Data from: A multispecies coalescent model for quantitative traits

Fabio K. Mendes, Jesualdo A. Fuentes-González, Joshua G. Schraiber & Matthew W. Hahn
We present a multispecies coalescent model for quantitative traits that allows for evolutionary inferences at micro- and macroevolutionary scales. A major advantage of this model is its ability to incorporate genealogical discordance underlying a quantitative trait. We show that discordance causes a decrease in the expected trait covariance between more closely related species relative to more distantly related species. If unaccounted for, this outcome can lead to an overestimation of a trait's evolutionary rate, to...

Data from: Fossils reveal the complex evolutionary history of the mammalian regionalized spine

Katrina Elizabeth Jones, K. D. Angielczyk, P. D. Polly, J. J. Head, V. Fernandez, J. K. Lungmus, S. Tulga & S. E. Pierce
A unique characteristic of mammals is a vertebral column with anatomically distinct regions, but when and how this trait evolved remains unknown. Here we reconstruct vertebral regions and their morphological disparity in the extinct forerunners of mammals, the non-mammalian synapsids, to elucidate the evolution of mammalian axial differentiation. Mapping patterns of regionalization and disparity (heterogeneity) across amniotes reveals that both traits increased during synapsid evolution. However, the onset of regionalization predates increased heterogeneity. Based on...

Data from: Seasonally sympatric but allochronic: differential expression of hypothalamic genes in a songbird during gonadal development

Carolyn M. Bauer, Adam M. Fudickar, Skylar Anderson-Buckingham, Mikus Abolins-Abols, Jonathan W. Atwell, Ellen D. Ketterson & Timothy J. Greives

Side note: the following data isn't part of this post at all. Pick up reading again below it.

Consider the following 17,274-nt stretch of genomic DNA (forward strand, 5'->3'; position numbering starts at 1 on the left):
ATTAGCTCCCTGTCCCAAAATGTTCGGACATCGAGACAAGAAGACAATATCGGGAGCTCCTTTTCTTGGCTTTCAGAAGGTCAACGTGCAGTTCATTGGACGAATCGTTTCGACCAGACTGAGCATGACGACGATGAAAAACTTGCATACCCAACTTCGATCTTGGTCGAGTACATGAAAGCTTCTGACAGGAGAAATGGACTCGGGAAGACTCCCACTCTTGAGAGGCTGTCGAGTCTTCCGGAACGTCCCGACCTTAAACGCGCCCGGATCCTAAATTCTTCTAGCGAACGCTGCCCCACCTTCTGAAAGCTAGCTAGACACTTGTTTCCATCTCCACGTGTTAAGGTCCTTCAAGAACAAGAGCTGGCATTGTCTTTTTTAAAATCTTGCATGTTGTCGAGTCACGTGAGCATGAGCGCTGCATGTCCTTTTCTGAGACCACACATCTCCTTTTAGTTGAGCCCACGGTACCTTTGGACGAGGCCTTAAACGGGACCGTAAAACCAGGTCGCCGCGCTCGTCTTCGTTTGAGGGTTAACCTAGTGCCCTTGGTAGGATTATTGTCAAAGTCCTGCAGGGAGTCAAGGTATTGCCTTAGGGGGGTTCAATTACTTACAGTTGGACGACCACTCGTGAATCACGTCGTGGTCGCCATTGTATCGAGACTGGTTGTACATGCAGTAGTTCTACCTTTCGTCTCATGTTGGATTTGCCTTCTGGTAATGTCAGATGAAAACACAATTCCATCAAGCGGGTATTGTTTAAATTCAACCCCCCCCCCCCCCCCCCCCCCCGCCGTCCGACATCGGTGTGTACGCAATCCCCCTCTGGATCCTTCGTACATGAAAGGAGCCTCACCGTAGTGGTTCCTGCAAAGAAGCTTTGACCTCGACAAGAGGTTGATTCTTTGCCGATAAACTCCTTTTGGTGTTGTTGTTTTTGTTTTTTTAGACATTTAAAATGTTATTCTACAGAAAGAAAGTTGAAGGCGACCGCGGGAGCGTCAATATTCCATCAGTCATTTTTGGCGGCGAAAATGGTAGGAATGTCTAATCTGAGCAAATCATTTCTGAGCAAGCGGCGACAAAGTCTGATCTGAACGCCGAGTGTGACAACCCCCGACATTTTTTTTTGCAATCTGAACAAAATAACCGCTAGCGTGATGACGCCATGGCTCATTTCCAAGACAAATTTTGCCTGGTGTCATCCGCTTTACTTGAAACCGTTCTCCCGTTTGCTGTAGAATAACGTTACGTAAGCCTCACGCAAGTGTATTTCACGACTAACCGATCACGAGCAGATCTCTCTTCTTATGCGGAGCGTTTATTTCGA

Allochrony, the mismatch of reproductive schedules, is one mechanism that can mediate sympatric speciation and diversification. In songbirds, the transition into breeding condition and gonadal growth is regulated by the hypothalamic-pituitary-gonadal (HPG) axis at multiple levels. We investigated whether the difference in reproductive timing between two, seasonally sympatric subspecies of dark-eyed juncos (Junco hyemalis) was related to gene expression along the HPG axis. During the sympatric pre-breeding stage, we measured hypothalamic and testicular mRNA expression...

Data from: The population genomics of sunflowers and genomic determinants of protein evolution revealed by RNAseq

Sébastien Renaut, Christopher J. Grassa, Brook T. Moyers, Nolan C. Kane, Loren H. Rieseberg, Christopher Grassa, Brook Moyers, Nolan Kane & Loren Rieseberg
Few studies have investigated the causes of evolutionary rate variation among plant nuclear genes, especially in recently diverged species still capable of hybridizing in the wild. The recent advent of Next Generation Sequencing (NGS) permits investigation of genome wide rates of protein evolution and the role of selection in generating and maintaining divergence. Here, we use individual whole-transcriptome sequencing (RNAseq) to refine our understanding of the population genomics of a wild species of sunflowers (Helianthus...

Data from: Genomics of Compositae crops: reference transcriptome assemblies, and evidence of hybridization with wild relatives

Kathryn A. Hodgins, Zhao Lai, Luiz O. Oliveira, David W. Still, Moira Scascitelli, Michael S. Barker, Nolan C. Kane, Hannes Dempewolf, Alex Kozik, Richard V. Kesseli, John M. Burke, Richard W. Michelmore & Loren H. Rieseberg
Although the Compositae harbours only two major food crops, sunflower and lettuce, many other species in this family are utilized by humans and have experienced various levels of domestication. Here we have used next generation sequencing technology to develop 15 reference transcriptome assemblies for Compositae crops or their wild relatives. These data allow us to gain insight into the evolutionary and genomic consequences of plant domestication. Specifically, we performed Illumina sequencing of Cichorium endivia, Cichorium...